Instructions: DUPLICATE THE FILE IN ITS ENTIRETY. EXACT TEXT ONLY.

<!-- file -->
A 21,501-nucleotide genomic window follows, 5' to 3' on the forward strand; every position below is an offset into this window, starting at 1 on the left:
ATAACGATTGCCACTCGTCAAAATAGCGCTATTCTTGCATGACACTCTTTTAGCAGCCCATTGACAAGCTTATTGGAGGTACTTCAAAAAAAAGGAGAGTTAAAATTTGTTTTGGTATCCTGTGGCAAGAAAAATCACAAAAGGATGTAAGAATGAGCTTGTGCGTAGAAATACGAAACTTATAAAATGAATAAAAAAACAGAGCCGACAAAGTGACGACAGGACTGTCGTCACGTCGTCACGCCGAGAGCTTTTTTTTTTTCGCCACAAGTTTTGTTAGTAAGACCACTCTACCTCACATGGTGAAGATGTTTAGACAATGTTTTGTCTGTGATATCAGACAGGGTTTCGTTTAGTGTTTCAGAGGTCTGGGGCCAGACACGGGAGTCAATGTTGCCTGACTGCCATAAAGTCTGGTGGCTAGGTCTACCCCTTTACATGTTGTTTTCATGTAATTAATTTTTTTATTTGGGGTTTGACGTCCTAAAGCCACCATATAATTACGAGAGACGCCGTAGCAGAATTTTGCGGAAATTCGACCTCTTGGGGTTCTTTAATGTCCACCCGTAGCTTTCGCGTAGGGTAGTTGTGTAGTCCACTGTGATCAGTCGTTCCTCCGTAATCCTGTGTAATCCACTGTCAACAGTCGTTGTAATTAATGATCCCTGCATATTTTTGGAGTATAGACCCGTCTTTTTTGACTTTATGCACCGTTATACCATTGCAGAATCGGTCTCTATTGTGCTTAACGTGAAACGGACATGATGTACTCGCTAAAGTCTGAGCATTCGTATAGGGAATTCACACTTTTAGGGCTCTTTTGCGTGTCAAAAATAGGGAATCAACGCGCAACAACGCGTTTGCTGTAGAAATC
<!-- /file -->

A 21,501-nucleotide genomic window follows, 5' to 3' on the forward strand; every position below is an offset into this window, starting at 1 on the left:
ATAACGATTGCCACTCGTCAAAATAGCGCTATTCTTGCATGACACTCTTTTAGCAGCCCATTGACAAGCTTATTGGAGGTACTTCAAAAAAAAGGAGAGTTAAAATTTGTTTTGGTATCCTGTGGCAAGAAAAATCACAAAAGGATGTAAGAATGAGCTTGTGCGTAGAAATACGAAACTTATAAAATGAATAAAAAAACAGAGCCGACAAAGTGACGACAGGACTGTCGTCACGTCGTCACGCCGAGAGCTTTTTTTTTTTCGCCACAAGTTTTGTTAGTAAGACCACTCTACCTCACATGGTGAAGATGTTTAGACAATGTTTTGTCTGTGATATCAGACAGGGTTTCGTTTAGTGTTTCAGAGGTCTGGGGCCAGACACGGGAGTCAATGTTGCCTGACTGCCATAAAGTCTGGTGGCTAGGTCTACCCCTTTACATGTTGTTTTCATGTAATTAATTTTTTTATTTGGGGTTTGACGTCCTAAAGCCACCATATAATTACGAGAGACGCCGTAGCAGAATTTTGCGGAAATTCGACCTCTTGGGGTTCTTTAATGTCCACCCGTAGCTTTCGCGTAGGGTAGTTGTGTAGTCCACTGTGATCAGTCGTTCCTCCGTAATCCTGTGTAATCCACTGTCAACAGTCGTTGTAATTAATGATCCCTGCATATTTTTGGAGTATAGACCCGTCTTTTTTGACTTTATGCACCGTTATACCATTGCAGAATCGGTCTCTATTGTGCTTAACGTGAAACGGACATGATGTACTCGCTAAAGTCTGAGCATTCGTATAGGGAATTCACACTTTTAGGGCTCTTTTGCGTGTCAAAAATAGGGAATCAACGCGCAACAACGCGTTTGCTGTAGAAATC